A coach posted this article that provides more insight on resume length.

Survey Shows Longer Resumes Now More Acceptable

MENLO PARK, CA — The “keep your resume to one page” rule may be on its way out, a new survey suggests. While more than half (52 percent) of executives polled believe a single page is the ideal length for a staff-level resume, 44 percent said they prefer two pages. That compares to 25 percent polled a decade earlier who cited two pages as the optimal resume length; 73 percent of respondents preferred a single page at that time. Respondents also seemed more receptive to three-page resumes for executive roles, with nearly one-third (31 percent) citing this as the ideal length, compared to only 7 percent 10 years ago.

Both national polls include responses from 150 senior executives — including those from human resources, finance and marketing departments — with the nation’s 1,000 largest companies. They were conducted by an independent research firm and developed by Accountemps, the world’s first and largest specialized staffing service for temporary accounting, finance and bookkeeping professionals.

Executives were asked, “What is the preferable length of a resume for staff-level employees?” Their responses:

Current / 10 Years Earlier
One page: 52% / 73%
Two pages: 44% / 25%
Three pages or more: 3% / 1%
Don’t know/not sure: 1% / 1%
TOTAL 100% / 100%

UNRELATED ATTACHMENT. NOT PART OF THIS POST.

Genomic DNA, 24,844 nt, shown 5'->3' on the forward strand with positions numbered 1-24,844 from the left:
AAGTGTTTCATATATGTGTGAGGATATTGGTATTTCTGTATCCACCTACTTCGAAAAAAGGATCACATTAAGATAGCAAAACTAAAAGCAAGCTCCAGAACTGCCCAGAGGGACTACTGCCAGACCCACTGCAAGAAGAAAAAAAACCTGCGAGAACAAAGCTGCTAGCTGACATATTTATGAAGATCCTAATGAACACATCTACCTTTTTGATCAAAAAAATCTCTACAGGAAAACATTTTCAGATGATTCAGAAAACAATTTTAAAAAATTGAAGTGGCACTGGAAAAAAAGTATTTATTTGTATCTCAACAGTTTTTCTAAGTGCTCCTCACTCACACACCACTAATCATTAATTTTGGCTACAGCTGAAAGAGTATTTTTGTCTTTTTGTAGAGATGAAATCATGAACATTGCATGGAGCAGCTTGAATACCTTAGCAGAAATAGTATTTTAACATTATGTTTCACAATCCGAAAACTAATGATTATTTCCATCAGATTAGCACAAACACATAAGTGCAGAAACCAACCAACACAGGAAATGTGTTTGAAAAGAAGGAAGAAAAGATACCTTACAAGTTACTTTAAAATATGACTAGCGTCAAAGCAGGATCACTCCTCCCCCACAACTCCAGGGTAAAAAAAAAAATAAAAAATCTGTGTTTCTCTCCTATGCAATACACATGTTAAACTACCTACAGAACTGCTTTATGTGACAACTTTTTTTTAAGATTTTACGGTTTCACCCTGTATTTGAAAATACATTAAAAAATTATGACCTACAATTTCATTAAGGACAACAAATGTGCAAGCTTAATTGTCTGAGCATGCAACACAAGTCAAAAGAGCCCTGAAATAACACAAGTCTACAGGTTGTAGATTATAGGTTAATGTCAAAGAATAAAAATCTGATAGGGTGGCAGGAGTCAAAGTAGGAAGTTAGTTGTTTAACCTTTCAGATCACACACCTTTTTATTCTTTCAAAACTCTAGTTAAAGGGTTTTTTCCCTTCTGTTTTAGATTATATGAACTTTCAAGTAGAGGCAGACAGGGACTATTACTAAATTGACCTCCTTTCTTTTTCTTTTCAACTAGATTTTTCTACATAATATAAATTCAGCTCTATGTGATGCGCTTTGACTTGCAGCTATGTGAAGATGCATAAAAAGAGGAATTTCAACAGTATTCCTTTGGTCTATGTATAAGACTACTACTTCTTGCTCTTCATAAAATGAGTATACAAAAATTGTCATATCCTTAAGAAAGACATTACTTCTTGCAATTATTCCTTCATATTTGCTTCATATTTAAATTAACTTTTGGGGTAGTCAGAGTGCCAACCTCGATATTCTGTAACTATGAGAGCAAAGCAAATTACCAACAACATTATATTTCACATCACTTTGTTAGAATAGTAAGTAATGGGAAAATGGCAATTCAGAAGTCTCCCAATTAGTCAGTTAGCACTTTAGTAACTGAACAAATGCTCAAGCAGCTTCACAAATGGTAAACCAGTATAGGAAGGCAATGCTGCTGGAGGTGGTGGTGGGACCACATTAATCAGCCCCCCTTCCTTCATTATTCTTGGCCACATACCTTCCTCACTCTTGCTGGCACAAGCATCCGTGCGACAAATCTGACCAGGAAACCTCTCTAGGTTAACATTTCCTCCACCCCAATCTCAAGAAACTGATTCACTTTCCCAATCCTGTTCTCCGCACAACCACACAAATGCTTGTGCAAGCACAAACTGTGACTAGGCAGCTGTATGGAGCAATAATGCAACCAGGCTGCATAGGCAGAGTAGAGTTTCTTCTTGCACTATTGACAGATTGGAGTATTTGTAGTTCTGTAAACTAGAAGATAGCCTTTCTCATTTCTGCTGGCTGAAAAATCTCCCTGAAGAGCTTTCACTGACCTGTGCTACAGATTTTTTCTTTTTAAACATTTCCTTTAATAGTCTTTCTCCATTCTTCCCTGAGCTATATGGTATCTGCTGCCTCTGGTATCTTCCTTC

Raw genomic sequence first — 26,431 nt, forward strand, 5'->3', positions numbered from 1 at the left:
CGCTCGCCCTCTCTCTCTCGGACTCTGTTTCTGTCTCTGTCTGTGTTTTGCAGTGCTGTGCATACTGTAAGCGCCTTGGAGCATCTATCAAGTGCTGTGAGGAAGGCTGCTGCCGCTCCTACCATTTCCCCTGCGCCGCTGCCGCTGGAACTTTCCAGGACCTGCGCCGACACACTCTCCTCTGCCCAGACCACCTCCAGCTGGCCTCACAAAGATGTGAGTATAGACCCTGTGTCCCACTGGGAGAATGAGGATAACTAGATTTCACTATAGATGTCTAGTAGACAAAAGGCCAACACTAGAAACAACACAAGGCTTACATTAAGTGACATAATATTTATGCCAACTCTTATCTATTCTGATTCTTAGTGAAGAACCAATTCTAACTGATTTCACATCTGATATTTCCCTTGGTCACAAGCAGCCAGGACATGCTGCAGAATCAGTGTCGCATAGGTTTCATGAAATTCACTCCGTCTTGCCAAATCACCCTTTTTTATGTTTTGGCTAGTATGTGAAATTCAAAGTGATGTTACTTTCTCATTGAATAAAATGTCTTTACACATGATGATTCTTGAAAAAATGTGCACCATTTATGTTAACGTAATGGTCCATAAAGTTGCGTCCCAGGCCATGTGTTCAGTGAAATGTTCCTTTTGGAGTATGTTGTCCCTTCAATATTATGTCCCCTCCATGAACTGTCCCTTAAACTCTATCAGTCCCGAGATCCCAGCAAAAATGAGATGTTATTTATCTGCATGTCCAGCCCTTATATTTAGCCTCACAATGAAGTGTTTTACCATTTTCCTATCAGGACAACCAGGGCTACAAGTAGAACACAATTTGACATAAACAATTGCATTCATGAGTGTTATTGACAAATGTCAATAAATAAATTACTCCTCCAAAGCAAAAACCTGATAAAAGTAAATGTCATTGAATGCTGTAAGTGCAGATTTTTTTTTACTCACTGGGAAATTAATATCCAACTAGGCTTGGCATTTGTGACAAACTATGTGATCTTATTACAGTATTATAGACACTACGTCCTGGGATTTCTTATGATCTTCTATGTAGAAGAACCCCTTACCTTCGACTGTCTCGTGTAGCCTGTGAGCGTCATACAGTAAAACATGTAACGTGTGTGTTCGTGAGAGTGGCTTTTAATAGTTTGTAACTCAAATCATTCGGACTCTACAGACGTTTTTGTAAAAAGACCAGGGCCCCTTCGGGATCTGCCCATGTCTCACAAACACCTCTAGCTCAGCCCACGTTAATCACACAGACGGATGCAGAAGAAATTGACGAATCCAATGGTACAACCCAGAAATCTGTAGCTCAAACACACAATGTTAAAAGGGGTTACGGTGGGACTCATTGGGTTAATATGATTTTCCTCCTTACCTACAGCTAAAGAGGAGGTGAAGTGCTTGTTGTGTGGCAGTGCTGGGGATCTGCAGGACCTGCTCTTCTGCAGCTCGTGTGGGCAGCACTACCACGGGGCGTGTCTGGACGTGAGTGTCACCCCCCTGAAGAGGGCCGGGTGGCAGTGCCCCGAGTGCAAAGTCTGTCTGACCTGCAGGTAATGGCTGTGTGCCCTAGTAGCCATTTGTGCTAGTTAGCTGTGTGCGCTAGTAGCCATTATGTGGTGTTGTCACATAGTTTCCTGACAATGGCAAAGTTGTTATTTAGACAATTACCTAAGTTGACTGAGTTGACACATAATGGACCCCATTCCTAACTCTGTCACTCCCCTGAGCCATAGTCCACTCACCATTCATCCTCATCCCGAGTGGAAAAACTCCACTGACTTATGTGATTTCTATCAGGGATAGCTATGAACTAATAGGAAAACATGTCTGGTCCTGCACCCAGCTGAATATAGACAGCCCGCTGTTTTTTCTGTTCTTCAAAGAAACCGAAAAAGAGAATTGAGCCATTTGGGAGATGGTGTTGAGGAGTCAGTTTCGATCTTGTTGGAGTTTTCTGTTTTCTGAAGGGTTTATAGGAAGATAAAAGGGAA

They were also asked, “What is the preferable length of a resume for executives?” Their responses:

Current / 10 Years Earlier
One page: 7% / 28%
Two pages: 61% / 64%
Three pages or more: 31% / 7%
Don’t know/not sure: 1% / 1%
TOTAL 100% / 100%

“Many employers are willing to spend a little more time reviewing application materials so they can more easily determine who is most qualified and act quickly to secure interviews with these candidates,” said Max Messmer, chairman of Accountemps and author of Managing Your Career For Dummies® (John Wiley & Sons, Inc.).

Although employers may be willing to review longer resumes, job seekers shouldn’t go overboard, Messmer noted. “Employers want to see that applicants can prioritize information and concisely convey the depth of their experience,” he said.

Accountemps offers the following do’s and don’ts for determining what information to include in a resume:


  • Describe key contributions you made at prior roles and how they impacted the bottom line.
  • Summarize software expertise and other specialized skills.
  • Devote extra space to describing work experience that is most relevant to the job description.
  • Use terms referenced in the job description if they apply. Firms often scan resumes for key words included in the job description.
  • Reference your activities with professional civic associations, community involvement and knowledge of a second language — if they relate to the job opportunity.


  • Use exact dates of employment. Months and years are sufficient.
  • Include irrelevant details about your personal life or list your hobbies.
  • Misrepresent your education or career experience.
  • Use professional jargon and abbreviations.
  • List references or include a lengthy objective.
  • Use complete sentences; short bulleted statements are better.

Accountemps has more than 350 offices throughout North America,Europe, Australia and New Zealand, and offers online job search services at www.accountemps.com.